So, soon—as in: next week, I, with the lovely people of First Trinity Chicago will be going out into the city streets, as ekklesia and as a congregation, handing out smiles, chocolates, and invitations to worship with us Christmas Eve and Christmas Day.
For any non-religious organization, this is a given—Christmas sales, Holiday Parties, etc., are commonplace. The invitations to communal shopping and discounts found in the Sunday papers are expected and, often times, quite welcome. Who doesn’t love a discount?
It would seem a given, then, that we, handing out free chocolate, and an open invitation to community where people are not seen as a number, not seen as a consumer (whose value is measured by spending potential), and not seen as, well… anything other than a human being, loved by God…
It would seem that such an invitation would be a pretty darn good one.
And for anyone other than a religious (and particularly Christian) organization, the giving away of anything (assuming there is no “catch”) would be quite good news.
Then why are so many of us (myself included), who came from (and then left) religious traditions that take great pride in “going to the ends of the earth,” get so uncomfortable at the thought of going to our nearest neighbors—with chocolate, much less a theological agenda? Are we so recovering from our over-bearing pasts that we end up bearing nothing at all? Ouch that sounded harsh. Certainly we have much to offer, and likely in a very different and (I imagine) less harmful way.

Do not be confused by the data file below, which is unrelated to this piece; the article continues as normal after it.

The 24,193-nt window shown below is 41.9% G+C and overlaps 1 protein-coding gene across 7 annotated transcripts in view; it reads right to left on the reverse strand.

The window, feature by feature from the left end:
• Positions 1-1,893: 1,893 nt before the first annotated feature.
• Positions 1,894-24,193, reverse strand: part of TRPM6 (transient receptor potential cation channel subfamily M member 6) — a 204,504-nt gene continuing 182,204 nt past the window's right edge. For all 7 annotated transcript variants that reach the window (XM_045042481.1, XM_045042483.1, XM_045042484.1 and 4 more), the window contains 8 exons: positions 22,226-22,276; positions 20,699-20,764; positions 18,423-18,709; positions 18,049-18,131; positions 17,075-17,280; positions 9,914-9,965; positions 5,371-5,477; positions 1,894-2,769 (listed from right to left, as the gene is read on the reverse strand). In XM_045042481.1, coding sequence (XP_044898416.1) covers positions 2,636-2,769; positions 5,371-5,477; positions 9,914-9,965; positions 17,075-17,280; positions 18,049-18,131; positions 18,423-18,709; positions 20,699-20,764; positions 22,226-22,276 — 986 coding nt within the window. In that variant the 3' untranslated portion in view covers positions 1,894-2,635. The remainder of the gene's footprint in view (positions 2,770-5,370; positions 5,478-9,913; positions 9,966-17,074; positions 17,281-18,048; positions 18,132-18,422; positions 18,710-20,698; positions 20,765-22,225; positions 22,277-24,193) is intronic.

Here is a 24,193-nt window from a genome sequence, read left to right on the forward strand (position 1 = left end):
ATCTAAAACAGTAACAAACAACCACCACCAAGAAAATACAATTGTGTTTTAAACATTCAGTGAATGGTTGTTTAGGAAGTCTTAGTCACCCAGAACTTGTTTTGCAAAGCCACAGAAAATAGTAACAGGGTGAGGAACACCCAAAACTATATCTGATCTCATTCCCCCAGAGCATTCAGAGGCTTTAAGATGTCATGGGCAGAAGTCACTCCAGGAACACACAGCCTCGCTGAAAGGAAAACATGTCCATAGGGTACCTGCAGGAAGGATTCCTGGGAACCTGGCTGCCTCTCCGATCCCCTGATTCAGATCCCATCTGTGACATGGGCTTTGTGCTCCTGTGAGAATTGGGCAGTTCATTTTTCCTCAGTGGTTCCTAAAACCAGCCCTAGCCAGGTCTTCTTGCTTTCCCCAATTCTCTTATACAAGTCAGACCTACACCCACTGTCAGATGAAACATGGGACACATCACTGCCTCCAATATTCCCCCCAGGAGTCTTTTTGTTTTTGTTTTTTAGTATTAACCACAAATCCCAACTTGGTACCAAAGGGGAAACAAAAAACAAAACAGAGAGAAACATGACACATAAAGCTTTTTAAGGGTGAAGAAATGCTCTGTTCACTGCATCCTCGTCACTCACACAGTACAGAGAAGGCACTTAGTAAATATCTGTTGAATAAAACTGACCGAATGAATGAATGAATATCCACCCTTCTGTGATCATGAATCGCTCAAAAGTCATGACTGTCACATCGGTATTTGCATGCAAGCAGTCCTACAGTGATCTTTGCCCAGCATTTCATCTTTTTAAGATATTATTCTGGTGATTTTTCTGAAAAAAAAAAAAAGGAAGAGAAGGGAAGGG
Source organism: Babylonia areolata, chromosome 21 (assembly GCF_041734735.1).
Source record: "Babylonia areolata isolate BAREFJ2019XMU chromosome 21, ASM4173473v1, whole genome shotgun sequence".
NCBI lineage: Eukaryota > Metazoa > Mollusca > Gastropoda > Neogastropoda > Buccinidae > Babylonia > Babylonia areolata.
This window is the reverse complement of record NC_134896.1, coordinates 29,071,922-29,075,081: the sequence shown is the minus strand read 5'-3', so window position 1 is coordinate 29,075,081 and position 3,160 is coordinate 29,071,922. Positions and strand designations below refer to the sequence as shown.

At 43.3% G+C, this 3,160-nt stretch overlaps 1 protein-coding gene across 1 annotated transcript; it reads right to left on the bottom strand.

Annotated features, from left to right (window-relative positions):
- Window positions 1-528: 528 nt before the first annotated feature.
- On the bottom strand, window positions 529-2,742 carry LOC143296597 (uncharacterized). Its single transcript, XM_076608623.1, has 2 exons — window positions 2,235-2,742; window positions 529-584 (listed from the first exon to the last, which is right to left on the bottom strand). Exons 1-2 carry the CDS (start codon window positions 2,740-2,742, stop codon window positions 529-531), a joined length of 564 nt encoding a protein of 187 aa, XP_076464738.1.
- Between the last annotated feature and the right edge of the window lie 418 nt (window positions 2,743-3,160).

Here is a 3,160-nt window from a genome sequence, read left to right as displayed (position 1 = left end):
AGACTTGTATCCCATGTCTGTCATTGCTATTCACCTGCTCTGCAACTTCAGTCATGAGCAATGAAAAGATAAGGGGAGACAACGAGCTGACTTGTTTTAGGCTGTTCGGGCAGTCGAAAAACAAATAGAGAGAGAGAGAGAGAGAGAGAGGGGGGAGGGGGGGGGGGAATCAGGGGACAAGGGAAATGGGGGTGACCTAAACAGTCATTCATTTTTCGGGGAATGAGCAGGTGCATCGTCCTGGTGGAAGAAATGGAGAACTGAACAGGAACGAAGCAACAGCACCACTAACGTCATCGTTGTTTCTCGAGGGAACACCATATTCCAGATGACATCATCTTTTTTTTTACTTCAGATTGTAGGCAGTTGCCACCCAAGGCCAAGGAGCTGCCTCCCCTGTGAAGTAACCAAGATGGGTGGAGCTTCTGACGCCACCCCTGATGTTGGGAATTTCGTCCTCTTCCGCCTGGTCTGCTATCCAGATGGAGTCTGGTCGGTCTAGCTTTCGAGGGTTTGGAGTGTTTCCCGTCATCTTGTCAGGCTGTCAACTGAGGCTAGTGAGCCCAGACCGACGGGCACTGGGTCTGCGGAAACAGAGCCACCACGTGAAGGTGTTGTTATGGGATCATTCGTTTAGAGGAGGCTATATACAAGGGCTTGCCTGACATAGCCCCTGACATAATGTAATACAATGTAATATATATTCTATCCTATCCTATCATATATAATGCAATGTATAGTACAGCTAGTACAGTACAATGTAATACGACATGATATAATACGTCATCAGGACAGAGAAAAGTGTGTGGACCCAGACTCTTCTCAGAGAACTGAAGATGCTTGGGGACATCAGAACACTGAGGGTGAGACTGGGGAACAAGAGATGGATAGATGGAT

Could it be that the news that was shared with such militant passion in our traditions of origin—whatever they may be—(a [kerygmatic] message, which, at its historic root, meant to herald healing (salve/salvation), liberating, and resurrecting), had become just the opposite?
Had liberation from sin death and the grave (Romans 8, Hebrew 2:14) become rather, indoctrination? Had is simply stressed “conversion,” and not metanoia [please see Vitor Westhelle, in his book The Church Event: Call and Challenge of a Church Protestant (Minneapolis: Fortress Press 2010), 120-123, on this topic!] Had the condescension of man and his doctrinal systems replaced the con-descension of the Creator, born among all people, in all nations, in the stables and mangers and animal excrements of all history?
Had Christ’s call to community and the Kingdom been translated and transliterated into a mere “acceptance” of one doctrinal statement or another? An intellectual exercise? A “faith” summed up merely by ABC’s? If so, it was right to reject such a gospel, as it was other than Gospel (Galatians 1:8).
To be continued…